Thanks, Karen, I'll pick one up. Always happy to hear about writers I've overlooked.

becky hutchison said...

I'm not a big fan of serial killer mysteries. I prefer reading lighthearted, fun stories like your new tattoo series. That way I can end my day (or waiting time) in an upbeat mood.

However I would like to read one of JT's book since I'd like to sample the books of all the Murderati blog's contributors. I like that JT bases her books in Nashville, a city I once knew fairly well. And besides, JT just seems like a cool lady.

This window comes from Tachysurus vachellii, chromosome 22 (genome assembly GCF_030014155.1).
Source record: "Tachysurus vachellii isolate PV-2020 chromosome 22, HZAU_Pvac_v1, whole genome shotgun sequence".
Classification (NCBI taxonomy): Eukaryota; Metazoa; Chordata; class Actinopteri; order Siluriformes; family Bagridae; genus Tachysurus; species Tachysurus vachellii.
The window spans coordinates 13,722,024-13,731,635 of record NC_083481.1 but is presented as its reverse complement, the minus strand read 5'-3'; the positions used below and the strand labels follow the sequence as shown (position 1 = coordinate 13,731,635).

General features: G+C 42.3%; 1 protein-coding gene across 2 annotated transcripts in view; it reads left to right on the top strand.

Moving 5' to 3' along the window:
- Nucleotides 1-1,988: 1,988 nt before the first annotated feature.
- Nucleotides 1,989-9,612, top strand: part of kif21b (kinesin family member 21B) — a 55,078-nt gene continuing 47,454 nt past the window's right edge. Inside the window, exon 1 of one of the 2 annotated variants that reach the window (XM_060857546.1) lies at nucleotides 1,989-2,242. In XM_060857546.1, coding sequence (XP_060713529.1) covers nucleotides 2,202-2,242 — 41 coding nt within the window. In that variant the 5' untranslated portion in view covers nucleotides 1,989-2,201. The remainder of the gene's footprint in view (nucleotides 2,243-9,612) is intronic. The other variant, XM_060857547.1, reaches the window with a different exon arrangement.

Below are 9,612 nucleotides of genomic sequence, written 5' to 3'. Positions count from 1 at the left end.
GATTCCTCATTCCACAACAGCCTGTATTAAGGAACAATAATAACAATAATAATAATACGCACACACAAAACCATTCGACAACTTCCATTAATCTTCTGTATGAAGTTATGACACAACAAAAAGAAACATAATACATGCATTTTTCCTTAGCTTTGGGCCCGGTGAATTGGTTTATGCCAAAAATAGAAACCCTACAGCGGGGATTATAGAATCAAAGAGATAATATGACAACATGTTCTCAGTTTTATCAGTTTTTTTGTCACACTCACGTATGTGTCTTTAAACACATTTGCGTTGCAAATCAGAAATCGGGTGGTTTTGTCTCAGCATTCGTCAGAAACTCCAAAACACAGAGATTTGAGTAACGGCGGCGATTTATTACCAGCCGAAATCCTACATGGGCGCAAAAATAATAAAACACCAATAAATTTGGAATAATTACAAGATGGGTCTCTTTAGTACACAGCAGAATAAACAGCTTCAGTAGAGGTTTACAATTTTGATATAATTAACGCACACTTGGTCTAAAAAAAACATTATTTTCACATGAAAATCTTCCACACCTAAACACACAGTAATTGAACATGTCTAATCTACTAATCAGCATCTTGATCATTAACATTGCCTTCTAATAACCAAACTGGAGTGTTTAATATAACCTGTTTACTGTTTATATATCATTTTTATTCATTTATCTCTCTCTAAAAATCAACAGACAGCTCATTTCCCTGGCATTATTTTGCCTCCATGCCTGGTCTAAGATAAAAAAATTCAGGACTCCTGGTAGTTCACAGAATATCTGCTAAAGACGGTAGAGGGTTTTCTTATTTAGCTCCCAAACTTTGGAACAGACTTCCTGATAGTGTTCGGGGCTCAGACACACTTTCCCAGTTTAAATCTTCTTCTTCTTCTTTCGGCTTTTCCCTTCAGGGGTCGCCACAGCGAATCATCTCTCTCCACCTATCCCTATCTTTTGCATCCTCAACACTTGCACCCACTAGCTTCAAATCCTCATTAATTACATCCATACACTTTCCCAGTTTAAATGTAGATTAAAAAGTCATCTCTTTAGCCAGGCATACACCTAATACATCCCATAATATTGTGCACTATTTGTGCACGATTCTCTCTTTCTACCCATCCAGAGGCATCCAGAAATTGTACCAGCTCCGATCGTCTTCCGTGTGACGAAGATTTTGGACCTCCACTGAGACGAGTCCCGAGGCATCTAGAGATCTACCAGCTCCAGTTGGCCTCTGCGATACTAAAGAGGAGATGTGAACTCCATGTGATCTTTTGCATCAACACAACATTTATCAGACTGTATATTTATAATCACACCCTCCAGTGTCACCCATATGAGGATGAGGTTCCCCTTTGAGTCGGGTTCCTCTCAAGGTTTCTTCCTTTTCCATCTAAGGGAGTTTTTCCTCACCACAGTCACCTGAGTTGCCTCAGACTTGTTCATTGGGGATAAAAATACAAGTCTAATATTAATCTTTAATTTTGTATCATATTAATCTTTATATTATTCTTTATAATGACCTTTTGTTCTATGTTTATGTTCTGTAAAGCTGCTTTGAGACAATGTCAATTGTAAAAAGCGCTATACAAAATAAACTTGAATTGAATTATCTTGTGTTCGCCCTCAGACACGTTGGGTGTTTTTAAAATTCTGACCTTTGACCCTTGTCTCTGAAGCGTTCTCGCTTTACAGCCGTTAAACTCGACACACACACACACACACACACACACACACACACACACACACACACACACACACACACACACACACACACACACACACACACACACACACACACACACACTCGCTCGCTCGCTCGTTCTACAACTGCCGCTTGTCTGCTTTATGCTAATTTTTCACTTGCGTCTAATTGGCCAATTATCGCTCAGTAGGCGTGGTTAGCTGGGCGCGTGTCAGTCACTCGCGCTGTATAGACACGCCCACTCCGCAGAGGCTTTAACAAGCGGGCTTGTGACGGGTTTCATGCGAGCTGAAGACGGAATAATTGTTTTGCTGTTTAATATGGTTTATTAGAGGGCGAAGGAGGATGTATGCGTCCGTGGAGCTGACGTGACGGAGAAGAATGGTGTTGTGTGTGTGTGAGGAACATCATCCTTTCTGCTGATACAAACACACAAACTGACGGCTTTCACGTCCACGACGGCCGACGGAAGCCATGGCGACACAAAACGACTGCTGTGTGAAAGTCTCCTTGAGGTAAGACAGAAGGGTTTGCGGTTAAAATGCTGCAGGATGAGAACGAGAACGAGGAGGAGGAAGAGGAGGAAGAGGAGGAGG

Chris Rhatigan said...

Karen--yeah, the Jack Daniels are outrageously violent... I kind of skim those parts! I like it better when he's writing from Jack's perspective than from the serial killer's perspective. Jack isn't always the most believable female character, as you noted, but I always took that as her trying to be part of the boys' club of the Chicago PD.

Karen Olson said...

Chris, a better woman police detective series is Alafair Burke's Ellie Hatcher. Her latest book, 212, is a great read, and Ellie is a believable woman and cop. Highly recommend it.